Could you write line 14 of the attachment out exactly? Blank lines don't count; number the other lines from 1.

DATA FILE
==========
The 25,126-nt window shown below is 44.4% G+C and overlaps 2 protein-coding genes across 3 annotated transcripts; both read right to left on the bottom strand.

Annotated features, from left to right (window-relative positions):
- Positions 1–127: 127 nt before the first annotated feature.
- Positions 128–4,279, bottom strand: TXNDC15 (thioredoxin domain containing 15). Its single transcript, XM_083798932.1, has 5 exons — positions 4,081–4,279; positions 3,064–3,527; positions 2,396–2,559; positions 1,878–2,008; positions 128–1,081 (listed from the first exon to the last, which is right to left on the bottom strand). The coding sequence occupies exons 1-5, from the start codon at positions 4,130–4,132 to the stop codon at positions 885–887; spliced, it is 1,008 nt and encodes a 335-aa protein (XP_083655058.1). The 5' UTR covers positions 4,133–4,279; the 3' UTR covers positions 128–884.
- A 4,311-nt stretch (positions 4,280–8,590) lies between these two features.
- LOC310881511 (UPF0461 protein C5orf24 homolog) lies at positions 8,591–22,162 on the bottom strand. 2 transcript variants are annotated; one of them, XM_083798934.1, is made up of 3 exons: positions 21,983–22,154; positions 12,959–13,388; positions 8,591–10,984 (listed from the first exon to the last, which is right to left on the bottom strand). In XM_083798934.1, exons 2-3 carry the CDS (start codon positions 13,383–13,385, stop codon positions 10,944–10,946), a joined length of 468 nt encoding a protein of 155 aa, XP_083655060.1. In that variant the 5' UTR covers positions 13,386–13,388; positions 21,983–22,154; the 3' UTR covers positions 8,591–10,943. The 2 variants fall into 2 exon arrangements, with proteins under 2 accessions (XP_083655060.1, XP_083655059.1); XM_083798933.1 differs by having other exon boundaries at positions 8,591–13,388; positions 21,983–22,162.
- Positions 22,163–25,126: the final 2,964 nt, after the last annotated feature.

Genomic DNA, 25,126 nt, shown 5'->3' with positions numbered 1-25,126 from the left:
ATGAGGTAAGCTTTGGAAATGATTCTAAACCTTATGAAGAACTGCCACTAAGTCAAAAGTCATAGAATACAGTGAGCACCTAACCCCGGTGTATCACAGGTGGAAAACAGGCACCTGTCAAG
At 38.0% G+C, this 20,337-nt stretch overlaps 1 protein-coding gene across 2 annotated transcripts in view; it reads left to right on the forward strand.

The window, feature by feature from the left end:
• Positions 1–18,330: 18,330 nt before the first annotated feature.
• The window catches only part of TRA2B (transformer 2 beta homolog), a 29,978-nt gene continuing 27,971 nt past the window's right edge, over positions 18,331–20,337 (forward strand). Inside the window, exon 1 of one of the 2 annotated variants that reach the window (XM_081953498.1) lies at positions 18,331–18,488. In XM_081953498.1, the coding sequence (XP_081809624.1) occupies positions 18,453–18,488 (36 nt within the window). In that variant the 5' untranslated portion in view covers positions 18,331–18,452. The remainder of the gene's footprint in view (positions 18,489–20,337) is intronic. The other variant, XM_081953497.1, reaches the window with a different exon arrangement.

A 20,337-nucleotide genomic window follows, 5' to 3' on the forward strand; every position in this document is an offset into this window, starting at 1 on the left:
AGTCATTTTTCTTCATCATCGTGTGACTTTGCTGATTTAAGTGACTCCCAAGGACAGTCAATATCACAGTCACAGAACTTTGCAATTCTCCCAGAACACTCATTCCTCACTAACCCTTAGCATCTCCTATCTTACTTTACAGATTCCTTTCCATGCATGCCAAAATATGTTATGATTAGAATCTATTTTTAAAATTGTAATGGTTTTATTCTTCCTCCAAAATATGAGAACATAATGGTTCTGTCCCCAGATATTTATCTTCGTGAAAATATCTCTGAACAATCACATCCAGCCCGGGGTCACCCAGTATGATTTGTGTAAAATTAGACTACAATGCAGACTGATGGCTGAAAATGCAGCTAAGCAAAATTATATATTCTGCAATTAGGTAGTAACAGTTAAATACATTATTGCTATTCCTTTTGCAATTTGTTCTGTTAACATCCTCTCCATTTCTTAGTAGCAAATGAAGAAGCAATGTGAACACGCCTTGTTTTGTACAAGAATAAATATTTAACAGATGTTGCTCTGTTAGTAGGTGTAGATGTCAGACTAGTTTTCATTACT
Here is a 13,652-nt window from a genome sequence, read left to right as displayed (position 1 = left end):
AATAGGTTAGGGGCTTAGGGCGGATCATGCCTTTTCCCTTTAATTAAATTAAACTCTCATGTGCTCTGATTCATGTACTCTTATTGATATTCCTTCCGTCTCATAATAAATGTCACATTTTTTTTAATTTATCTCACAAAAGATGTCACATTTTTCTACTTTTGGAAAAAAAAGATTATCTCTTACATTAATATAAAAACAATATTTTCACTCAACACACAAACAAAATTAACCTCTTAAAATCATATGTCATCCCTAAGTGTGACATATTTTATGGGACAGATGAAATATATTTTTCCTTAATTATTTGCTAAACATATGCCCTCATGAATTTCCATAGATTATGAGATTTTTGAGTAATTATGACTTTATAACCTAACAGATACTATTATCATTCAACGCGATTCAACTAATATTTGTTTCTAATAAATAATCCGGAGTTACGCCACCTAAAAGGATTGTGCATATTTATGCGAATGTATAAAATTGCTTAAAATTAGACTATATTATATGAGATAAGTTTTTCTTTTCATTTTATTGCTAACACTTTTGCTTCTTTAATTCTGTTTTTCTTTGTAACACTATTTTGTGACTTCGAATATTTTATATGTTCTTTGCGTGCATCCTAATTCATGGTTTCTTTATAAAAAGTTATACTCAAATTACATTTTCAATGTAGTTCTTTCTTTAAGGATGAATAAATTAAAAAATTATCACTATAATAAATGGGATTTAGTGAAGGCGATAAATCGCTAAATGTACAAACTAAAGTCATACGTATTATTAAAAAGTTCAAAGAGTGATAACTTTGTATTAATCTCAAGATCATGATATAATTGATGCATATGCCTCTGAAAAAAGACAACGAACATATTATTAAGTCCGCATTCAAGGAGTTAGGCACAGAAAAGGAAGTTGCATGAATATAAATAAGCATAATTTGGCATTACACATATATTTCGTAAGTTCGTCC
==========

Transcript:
A 20,337-nucleotide genomic window follows, 5' to 3' on the forward strand; every position in this document is an offset into this window, starting at 1 on the left: